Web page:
WHAT IS AN EXECUTOR?
Executors – Roles and Duties (and why you may want to appoint a professional)
Register the death at the local Registry Office.
Arrange the funeral. Check to see if there is any pre-paid funeral plan or any instructions in the Will regarding the deceased’s wishes and make the appropriate arrangements.
Inform all relevant organisations e.g. employers, utility companies, credit card companies, banks, council tax offices, pension providers, life assurance companies, DVLA, passport authority.
Arrange a professional valuation of the estate which could include the house and its contents, investments, stocks and shares, life policies and all other personal goods. Draw up a detailed list of assets, including sole and joint assets and the respective values.
Draw up a list of debts that must be paid by the estate. This could include mortgages, loans, credit cards, household bills, taxes, overdrafts, etc.
Open a personal representative’s bank account for money paid into and out of the estate.
Prepare the Inheritance Tax (IHT) return – the grant of probate cannot be issued until any IHT is paid. If part of the estate needs to be sold to pay IHT, banks can arrange loan facilities so that the tax can be paid straight away. You must declare the value of the estate to HMRC within 6 months of death. Note that even where no inheritance tax is payable it is still necessary to submit a return.
Apply for a grant of probate from the nearest probate registry once the paperwork has been collated. Once the Grant is obtained, this will give you legal authority over the estate.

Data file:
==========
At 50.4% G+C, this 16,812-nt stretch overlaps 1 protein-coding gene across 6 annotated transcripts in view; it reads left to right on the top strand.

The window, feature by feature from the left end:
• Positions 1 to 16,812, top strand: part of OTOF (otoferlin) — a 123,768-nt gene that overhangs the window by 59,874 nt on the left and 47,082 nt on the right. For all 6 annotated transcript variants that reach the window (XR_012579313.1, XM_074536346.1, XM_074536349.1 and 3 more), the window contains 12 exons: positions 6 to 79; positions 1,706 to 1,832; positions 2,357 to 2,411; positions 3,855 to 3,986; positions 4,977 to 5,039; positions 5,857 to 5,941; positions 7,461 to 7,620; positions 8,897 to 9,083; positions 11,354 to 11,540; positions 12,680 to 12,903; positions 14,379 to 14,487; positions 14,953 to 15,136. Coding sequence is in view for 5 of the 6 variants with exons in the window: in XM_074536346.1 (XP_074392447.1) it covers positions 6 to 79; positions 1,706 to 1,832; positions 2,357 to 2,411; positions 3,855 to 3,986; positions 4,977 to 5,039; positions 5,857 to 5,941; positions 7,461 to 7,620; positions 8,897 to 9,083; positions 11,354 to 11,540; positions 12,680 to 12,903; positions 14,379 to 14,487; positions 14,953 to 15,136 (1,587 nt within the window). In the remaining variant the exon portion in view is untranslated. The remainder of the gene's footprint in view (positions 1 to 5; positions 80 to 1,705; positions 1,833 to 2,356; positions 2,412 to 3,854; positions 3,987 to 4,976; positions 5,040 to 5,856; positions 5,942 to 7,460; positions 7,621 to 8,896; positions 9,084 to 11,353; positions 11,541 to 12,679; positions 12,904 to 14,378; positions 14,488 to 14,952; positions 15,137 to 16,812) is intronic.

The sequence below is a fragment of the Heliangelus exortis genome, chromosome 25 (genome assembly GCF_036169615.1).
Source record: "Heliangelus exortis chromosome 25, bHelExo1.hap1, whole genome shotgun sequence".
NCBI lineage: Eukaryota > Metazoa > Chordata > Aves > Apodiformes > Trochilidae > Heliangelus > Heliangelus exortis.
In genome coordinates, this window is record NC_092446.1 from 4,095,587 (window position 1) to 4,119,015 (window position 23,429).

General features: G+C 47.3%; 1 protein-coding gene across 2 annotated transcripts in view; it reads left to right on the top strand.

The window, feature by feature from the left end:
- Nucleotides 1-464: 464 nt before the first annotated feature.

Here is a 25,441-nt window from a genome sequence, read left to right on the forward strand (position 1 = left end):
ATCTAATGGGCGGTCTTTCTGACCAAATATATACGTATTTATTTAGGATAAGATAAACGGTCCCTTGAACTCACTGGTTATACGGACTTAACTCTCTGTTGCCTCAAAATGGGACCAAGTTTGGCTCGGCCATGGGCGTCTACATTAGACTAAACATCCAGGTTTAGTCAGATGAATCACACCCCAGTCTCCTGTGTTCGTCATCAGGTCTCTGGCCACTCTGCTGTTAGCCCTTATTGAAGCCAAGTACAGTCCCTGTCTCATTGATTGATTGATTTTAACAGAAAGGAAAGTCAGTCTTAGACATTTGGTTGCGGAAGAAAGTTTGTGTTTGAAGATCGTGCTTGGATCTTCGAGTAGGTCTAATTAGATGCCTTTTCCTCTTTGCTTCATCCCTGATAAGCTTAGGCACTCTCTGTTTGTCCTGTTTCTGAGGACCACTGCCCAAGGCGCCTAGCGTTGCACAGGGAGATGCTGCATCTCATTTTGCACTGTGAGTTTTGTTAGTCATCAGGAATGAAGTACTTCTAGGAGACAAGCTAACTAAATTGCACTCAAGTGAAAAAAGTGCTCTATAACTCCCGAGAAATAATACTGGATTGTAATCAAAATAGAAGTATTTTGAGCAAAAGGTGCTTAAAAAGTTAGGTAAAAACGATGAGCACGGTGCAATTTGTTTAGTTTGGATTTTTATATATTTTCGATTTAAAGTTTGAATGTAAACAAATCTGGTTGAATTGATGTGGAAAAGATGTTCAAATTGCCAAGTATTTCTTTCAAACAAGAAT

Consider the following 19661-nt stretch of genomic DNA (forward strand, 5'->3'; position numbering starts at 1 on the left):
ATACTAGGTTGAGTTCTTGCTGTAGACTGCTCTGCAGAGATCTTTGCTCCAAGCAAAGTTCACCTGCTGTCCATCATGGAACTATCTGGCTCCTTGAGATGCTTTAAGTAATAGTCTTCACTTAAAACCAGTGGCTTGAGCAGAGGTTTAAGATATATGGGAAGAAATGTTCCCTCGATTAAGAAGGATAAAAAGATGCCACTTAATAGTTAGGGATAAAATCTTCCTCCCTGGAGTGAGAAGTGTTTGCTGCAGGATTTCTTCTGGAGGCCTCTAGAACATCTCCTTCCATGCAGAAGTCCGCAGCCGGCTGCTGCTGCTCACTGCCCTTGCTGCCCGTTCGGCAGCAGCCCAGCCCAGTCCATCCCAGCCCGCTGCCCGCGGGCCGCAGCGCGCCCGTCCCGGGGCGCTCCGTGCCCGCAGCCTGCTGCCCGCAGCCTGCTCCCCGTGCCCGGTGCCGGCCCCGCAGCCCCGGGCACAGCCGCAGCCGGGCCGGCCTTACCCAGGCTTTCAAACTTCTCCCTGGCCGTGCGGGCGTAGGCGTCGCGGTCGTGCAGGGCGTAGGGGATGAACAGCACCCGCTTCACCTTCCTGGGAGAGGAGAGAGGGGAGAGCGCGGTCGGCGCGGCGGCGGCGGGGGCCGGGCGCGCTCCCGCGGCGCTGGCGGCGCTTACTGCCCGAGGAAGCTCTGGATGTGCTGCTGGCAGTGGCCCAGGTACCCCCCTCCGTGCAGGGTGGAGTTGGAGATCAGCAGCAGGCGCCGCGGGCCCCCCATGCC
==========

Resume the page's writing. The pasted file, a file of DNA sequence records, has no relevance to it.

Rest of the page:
Collect estate money and settle all debts – payment of the deceased’s tax and liabilities is your personal responsibility.
Undertake bankruptcy searches as you cannot distribute to a beneficiary who is bankrupt.
Distribute the estate – Pay all legacies in the Will. Set up any Will trusts. Set up a Deed or Appointment if a trust is to be disbanded. Pay residuary beneficiaries.
Complete income tax returns for each beneficiary and estate income if the estate has accrued any income during the Probate phase.
Compile estate accounts – you will need to keep a full set of accounts showing the estate assets and liabilities, administration income and expenses and how the estate has been distributed. These should prove that you have acted in accordance with the wishes expressed in the Will. This is important in case there is any query from the beneficiaries or the family.
Authorised and Regulated by the Solicitors Regulation Authority
Will writing services in England & Wales are currently an unregulated legal activity which means that anyone can offer a Will writing service regardless of whether they are insured, experienced or qualified to make a legally valid Will.
Stephens Wilmot Limited is authorised and regulated by the Solicitors Regulation Authority (SRA), giving you peace of mind knowing that your Will is being written and stored correctly by a legally regulated organisation.